In the Senate, 20 women – a record high – were sworn in Thursday. Two of them, Washington state Democrats Patty Murray and Maria Cantwell, took on new high-profile assignments. Murray became the new chairwoman of the Senate Budget Committee, while Cantwell took over as head of the Senate Indian Affairs Committee, assuming her first full committee chairmanship.

Heck, a former state representative and co-founder of a statewide public affairs television channel in Washington state, filled an open seat added as a result of the state's population growth in the 2010 census. The state now has 10 members in the GOP-controlled House: six Democrats and four Republicans.

Heck, who will join the House Budget Committee, said his first hope for Congress is "that the institution would become functional again" and that members begin working on compromises.

"Thus far it's been a dysfunctional House," he said. "But you know, we're turning a new page today so there's no point in approaching it with a half-glass-full attitude. Let's see what we can do."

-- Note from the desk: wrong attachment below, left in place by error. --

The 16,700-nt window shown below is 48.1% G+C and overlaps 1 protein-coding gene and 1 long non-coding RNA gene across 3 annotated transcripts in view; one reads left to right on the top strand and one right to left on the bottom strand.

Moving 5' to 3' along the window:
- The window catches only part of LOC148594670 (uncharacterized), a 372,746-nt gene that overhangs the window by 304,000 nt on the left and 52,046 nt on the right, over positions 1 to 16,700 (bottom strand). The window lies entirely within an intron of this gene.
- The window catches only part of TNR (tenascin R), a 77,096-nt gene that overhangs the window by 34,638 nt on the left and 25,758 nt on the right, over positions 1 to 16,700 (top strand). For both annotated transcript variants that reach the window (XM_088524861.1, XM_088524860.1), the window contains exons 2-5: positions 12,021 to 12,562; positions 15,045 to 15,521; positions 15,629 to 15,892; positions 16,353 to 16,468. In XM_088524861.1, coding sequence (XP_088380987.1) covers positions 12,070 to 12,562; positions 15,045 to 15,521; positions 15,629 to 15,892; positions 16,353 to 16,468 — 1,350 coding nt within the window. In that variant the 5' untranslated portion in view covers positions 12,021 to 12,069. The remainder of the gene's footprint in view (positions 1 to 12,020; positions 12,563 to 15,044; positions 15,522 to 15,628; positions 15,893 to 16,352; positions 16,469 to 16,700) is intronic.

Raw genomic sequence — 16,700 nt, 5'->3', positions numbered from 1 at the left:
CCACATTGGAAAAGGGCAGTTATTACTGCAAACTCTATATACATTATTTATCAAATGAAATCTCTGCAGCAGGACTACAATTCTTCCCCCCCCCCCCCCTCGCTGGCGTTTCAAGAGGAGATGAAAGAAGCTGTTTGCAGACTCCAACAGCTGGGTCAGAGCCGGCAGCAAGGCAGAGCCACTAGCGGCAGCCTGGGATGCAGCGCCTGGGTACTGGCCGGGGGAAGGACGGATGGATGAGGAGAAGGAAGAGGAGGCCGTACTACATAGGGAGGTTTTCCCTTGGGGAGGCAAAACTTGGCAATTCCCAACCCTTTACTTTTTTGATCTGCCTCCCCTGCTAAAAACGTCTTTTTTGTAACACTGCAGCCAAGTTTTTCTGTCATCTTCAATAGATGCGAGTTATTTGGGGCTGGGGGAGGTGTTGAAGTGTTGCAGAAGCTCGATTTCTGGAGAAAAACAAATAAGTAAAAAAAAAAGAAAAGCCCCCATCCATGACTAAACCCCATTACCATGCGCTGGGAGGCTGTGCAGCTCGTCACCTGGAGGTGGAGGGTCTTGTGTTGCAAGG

Heck said his office set-up has been going smoothly, largely because he hired two of Dicks' former staffers as his chief of staff and deputy chief of staff. He interrupted an interview with a reporter to greet Republican Rep. Doc Hastings, calling him an old friend and "a really powerful dude around here."

"I served in the Legislature with Doc Hastings 900 years ago," Heck joked.

Kilmer will take a seat on the House Armed Services Committee, joining two others from Washington state: Democrats Adam Smith, the ranking member, and Rick Larsen. He said his assignment would be a good fit for his district, where "the military has an enormous impact."